Olivia Wilde discusses “Spit-Gate,” disputes, and the release of “Don’t Worry, Darling”
She’s not concerned, sweetie!
Olivia Wilde talked about the controversy surrounding her much awaited movie “Don’t Worry Darling,” including “Spit-Gate” and Shia LaBeouf’s dramatic exit from the picture.
Prior to the psychological thriller’s Friday premiere, director Wilde, 38, made an appearance on “The Late Show with Stephen Colbert” on Wednesday and insisted that all of the drama takes place on-screen.
When asked about the incident by Colbert, Wilde said that she acted in the lead actress Pugh’s best interests by keeping her “protected” from LaBeouf, who was first cast as the male lead until being replaced by Harry Styles.
I was given an ultimatum after it became evident that the professional relationship was unsustainable, she said to the host.
She continued, “I choose my actress, which I’m extremely delighted I did. Was I disappointed that we couldn’t make it work at the time? Sure. Did new information about him emerge afterwards that gave me reassurance that we made the right choice? Absolutely.”
She selected Pugh, according to Wilde, who also said that she and LaBeouf have different perspectives on the actor’s exit from the movie.
He gave me the choice of him or Florence, and she said, “When he gave me that ultimatum, I selected Florence. That was him feeling he was stepping away, and me feeling that we were moving on without him.”
— The Late Show (@colbertlateshow) September 22, 2022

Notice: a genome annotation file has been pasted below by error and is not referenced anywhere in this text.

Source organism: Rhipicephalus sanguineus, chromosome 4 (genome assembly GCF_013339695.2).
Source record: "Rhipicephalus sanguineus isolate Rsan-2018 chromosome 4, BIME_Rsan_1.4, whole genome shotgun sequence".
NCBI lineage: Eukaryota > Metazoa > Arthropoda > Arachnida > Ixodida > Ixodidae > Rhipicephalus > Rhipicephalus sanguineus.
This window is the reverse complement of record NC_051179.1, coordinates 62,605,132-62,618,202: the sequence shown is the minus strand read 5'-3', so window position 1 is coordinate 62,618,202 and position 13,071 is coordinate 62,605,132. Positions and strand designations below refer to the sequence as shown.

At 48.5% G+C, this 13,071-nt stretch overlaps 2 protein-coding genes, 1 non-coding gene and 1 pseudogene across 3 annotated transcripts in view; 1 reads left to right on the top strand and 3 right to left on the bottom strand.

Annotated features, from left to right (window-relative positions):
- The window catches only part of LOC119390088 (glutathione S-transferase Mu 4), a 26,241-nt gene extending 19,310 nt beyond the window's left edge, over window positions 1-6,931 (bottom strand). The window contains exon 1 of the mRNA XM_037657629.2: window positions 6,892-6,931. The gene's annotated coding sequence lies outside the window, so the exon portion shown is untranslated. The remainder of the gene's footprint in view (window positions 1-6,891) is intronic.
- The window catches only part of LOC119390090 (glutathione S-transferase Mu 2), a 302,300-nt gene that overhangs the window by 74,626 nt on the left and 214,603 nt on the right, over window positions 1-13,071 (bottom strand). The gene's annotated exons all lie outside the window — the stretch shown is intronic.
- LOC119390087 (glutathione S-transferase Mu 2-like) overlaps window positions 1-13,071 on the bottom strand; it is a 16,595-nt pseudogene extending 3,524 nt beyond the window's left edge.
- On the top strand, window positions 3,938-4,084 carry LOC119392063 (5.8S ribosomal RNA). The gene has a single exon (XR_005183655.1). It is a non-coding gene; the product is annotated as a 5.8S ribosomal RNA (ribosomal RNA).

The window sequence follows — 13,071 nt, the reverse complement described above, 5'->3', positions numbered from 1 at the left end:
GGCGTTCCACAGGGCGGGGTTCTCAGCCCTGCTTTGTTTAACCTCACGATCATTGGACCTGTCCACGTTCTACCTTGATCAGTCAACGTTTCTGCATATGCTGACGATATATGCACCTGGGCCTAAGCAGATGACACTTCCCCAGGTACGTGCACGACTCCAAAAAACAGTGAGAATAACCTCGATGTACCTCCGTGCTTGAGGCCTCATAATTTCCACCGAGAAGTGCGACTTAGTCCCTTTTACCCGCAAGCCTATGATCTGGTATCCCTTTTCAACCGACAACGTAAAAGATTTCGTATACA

After that, Colbert brought up “Spit-Gate,” the rumour that Harry Styles had spit on Chris Pine at the Venice Film Festival, which Styles dismissed as simply incorrect.
“He didn’t, no. However, I believe it is a prime illustration of the fact that drama can be found almost anywhere. She responded, “Harry did not spit on Chris,” to Colbert’s joke, “Only time will tell.”
Last but not least, Wilde addressed her friendship with Pugh, declaring that despite claims of friction, she “had nothing against her.”
She told Colbert, “I have nothing but admiration for Florence’s brilliance. “She’s amazing. There’s nothing cooler than a busy actress, and she’s now on the set of her movie “Dune.” I don’t dislike her for any particular reason.
Then Wilde questioned why men don’t get asked to report on the drama from their movie sets, saying that if a man had directed it, people would “really be talking about the movie itself.”
They are commended for their oppressive behaviour. They can be looked into repeatedly, but it never gets in the way of discussions about their genuine talent or the movie itself, she said Colbert. “We have grown accustomed to this. Simply said, there are extremely distinct norms developed for men and women in society at large.